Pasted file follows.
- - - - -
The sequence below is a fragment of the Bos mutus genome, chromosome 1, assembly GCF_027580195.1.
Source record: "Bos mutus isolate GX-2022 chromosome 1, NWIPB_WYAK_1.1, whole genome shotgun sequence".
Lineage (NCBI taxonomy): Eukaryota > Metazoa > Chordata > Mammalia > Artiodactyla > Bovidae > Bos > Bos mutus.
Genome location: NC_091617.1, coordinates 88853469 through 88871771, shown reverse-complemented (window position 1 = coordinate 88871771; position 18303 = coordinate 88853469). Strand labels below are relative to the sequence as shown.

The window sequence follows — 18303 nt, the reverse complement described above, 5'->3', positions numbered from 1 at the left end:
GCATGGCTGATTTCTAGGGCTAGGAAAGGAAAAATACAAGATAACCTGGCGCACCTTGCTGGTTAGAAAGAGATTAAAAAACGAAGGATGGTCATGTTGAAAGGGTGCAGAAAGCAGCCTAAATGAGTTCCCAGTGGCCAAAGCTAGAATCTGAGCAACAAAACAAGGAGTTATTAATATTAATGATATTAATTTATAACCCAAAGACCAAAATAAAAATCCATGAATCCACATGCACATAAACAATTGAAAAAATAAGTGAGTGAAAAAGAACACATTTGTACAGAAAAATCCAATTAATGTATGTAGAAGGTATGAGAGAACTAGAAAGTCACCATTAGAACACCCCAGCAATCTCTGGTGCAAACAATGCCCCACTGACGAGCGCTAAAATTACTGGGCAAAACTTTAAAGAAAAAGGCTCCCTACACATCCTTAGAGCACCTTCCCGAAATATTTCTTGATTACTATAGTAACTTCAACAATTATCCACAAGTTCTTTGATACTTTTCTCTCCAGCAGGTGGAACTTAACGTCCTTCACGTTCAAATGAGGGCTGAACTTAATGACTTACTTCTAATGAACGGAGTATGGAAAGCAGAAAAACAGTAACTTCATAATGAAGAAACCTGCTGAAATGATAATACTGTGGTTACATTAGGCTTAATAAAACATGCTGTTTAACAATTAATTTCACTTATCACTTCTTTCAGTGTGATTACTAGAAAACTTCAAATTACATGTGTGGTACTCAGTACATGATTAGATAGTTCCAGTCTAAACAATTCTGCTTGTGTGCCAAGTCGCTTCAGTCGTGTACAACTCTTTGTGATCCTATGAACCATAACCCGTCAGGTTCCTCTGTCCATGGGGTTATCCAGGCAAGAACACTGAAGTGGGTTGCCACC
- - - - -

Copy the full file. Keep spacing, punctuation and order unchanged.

The sequence below is a fragment of the Bos mutus genome, chromosome 1, assembly GCF_027580195.1.
Source record: "Bos mutus isolate GX-2022 chromosome 1, NWIPB_WYAK_1.1, whole genome shotgun sequence".
Lineage (NCBI taxonomy): Eukaryota > Metazoa > Chordata > Mammalia > Artiodactyla > Bovidae > Bos > Bos mutus.
Genome location: NC_091617.1, coordinates 88853469 through 88871771, shown reverse-complemented (window position 1 = coordinate 88871771; position 18303 = coordinate 88853469). Strand labels below are relative to the sequence as shown.

The window sequence follows — 18303 nt, the reverse complement described above, 5'->3', positions numbered from 1 at the left end:
GCATGGCTGATTTCTAGGGCTAGGAAAGGAAAAATACAAGATAACCTGGCGCACCTTGCTGGTTAGAAAGAGATTAAAAAACGAAGGATGGTCATGTTGAAAGGGTGCAGAAAGCAGCCTAAATGAGTTCCCAGTGGCCAAAGCTAGAATCTGAGCAACAAAACAAGGAGTTATTAATATTAATGATATTAATTTATAACCCAAAGACCAAAATAAAAATCCATGAATCCACATGCACATAAACAATTGAAAAAATAAGTGAGTGAAAAAGAACACATTTGTACAGAAAAATCCAATTAATGTATGTAGAAGGTATGAGAGAACTAGAAAGTCACCATTAGAACACCCCAGCAATCTCTGGTGCAAACAATGCCCCACTGACGAGCGCTAAAATTACTGGGCAAAACTTTAAAGAAAAAGGCTCCCTACACATCCTTAGAGCACCTTCCCGAAATATTTCTTGATTACTATAGTAACTTCAACAATTATCCACAAGTTCTTTGATACTTTTCTCTCCAGCAGGTGGAACTTAACGTCCTTCACGTTCAAATGAGGGCTGAACTTAATGACTTACTTCTAATGAACGGAGTATGGAAAGCAGAAAAACAGTAACTTCATAATGAAGAAACCTGCTGAAATGATAATACTGTGGTTACATTAGGCTTAATAAAACATGCTGTTTAACAATTAATTTCACTTATCACTTCTTTCAGTGTGATTACTAGAAAACTTCAAATTACATGTGTGGTACTCAGTACATGATTAGATAGTTCCAGTCTAAACAATTCTGCTTGTGTGCCAAGTCGCTTCAGTCGTGTACAACTCTTTGTGATCCTATGAACCATAACCCGTCAGGTTCCTCTGTCCATGGGGTTATCCAGGCAAGAACACTGAAGTGGGTTGCCACC